A Musselburgh Meander
We’ve been enjoying a bit of an Indian summer this month, with some warm sunny afternoons and temperatures often reaching the mid-teens. That might be the reason for today’s good turnout: 18 cyclists joined our ride, including several newcomers – all very welcome.
With Glenn in the leader’s seat, we headed eastward from the Meadows. Eschewing the usual route through the Innocent tunnel, we turned up St. Leonard’s Lane, and then along the delightful but little-used St. Leonard’s Bank, giving fine views over Holyrood Park. From the main entrance to the park, we zoomed down the road to Duddingston Village, then headed through Cavalry Park, past Duddingston House, and through the imposing gates in Milton Road West. A short stretch on the Innocent path took us to Brunstane Station where we picked up the narrow track alongside the Brunstane Burn.
After a short pause to regroup, we took the final leg into Musselburgh, which was our planned lunch stop. But such was our progress that it was only 11.30 am when we reached the Honest Toun. So after a toilet break at Fisherrow Harbour, we set out on a circuit of the paths to the north of the racecourse.
An interesting feature on these paths is the huge concrete arrow embedded in the ground near the mouth of Esk, pointing out to the Firth of Forth. As our leader explained, this was used during World War II to direct bombers to training targets moored in the firth. Dozens of similar structures were built around the country, but the one in Musselburgh is one of the few that is still visible, thanks mainly to the restoration work done on it by cadets of the nearby 297 Squadron.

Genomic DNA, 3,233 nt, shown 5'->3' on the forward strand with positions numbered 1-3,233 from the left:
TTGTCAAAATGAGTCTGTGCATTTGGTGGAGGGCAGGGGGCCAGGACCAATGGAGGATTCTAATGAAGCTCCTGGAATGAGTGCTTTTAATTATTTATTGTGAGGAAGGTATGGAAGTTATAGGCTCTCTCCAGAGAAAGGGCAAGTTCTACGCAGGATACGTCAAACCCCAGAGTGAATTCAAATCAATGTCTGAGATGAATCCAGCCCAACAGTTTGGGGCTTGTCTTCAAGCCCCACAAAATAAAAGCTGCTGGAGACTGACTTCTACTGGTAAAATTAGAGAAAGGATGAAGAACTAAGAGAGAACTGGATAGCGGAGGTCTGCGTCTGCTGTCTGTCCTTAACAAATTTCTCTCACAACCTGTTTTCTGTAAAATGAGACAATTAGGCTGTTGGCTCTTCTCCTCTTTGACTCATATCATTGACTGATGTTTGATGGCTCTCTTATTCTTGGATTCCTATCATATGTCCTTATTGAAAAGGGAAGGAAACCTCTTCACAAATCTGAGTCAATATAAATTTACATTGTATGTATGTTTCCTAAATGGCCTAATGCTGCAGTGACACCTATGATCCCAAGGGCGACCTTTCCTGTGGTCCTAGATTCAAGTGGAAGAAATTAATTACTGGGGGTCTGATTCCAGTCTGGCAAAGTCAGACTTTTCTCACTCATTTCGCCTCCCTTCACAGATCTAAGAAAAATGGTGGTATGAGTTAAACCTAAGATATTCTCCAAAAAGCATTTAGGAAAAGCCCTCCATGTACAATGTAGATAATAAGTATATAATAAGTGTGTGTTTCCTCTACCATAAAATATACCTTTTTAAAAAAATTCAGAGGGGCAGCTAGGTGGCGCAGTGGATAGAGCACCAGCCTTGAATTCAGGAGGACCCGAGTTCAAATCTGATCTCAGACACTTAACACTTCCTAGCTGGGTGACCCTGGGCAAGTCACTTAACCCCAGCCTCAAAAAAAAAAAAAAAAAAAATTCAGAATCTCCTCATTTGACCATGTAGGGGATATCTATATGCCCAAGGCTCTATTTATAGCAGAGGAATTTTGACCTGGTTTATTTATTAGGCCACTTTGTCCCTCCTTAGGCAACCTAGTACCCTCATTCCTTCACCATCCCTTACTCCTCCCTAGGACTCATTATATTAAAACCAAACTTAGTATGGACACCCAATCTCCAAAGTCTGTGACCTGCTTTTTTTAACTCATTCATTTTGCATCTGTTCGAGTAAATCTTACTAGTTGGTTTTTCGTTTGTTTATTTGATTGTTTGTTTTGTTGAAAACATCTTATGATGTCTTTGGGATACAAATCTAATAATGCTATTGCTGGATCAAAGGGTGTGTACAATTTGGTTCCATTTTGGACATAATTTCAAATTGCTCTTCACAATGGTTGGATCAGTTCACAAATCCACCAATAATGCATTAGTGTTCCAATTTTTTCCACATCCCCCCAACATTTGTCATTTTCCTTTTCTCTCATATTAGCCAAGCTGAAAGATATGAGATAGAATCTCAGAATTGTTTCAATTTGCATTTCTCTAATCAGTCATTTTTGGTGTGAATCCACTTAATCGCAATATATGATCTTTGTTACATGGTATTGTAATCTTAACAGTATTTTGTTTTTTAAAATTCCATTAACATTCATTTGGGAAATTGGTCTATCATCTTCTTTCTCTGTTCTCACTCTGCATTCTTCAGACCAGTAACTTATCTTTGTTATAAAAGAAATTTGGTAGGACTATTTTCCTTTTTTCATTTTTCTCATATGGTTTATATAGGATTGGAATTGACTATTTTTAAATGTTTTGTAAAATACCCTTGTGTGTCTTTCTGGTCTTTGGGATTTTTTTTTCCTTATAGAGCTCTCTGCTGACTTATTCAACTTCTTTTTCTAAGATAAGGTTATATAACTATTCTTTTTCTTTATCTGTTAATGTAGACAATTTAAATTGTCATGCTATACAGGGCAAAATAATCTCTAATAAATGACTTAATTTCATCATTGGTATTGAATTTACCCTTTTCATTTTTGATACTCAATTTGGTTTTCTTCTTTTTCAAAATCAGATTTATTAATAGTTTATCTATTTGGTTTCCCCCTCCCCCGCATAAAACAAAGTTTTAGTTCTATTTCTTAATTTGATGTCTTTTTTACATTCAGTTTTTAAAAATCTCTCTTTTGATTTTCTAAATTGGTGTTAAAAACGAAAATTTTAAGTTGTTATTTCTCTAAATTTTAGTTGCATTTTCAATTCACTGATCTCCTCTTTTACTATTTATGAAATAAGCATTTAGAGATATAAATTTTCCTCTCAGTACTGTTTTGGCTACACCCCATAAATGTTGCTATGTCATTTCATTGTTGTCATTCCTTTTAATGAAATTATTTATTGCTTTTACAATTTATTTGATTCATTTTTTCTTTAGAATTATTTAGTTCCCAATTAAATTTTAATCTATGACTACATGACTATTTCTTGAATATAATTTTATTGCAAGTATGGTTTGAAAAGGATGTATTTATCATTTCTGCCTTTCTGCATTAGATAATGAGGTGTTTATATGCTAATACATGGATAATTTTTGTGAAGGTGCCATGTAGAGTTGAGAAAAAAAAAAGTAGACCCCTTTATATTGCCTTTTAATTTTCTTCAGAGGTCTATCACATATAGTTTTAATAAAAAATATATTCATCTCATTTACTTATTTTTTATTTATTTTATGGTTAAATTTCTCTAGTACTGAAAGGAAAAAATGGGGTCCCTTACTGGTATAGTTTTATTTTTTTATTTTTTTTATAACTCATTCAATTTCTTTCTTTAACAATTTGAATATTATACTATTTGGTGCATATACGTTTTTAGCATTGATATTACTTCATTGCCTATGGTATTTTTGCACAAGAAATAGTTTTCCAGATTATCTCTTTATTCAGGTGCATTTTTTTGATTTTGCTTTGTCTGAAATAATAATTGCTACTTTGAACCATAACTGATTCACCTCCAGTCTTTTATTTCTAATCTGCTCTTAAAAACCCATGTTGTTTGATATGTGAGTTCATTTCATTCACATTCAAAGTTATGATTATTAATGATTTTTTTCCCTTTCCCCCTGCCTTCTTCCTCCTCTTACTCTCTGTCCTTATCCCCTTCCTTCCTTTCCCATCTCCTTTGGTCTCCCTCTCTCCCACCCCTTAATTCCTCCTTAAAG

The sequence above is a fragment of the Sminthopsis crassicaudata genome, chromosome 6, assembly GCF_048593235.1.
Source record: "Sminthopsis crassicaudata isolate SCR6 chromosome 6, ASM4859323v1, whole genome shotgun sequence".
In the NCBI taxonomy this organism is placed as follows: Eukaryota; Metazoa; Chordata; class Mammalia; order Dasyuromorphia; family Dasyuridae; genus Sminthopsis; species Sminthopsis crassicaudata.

And so to lunch. Back in the town centre, we spread ourselves among the three cafes in the High Street. Unfortunately, our visit coincided with the finish of the Scottish Half Marathon, which meant that the eateries were much busier than usual. Some of our group had to wait over 40 minutes to be served with a hot drink and a sandwich, which was annoying. But at least it gave us a chance for a good blether.
Back on the road, we took a pleasant route through Inveresk Village and on to the River Esk Walkway. From there, we followed the familiar NCN 1 route via Musselburgh Station, Queen Margaret University, Newcraighall, and back to the Innocent path. With a few riders peeling off at the foot of the tunnel, the remnants of the group made their way back to the Meadows, reaching there at around 3 pm: another very successful outing for EasyCycle.
Leader and photos: Glenn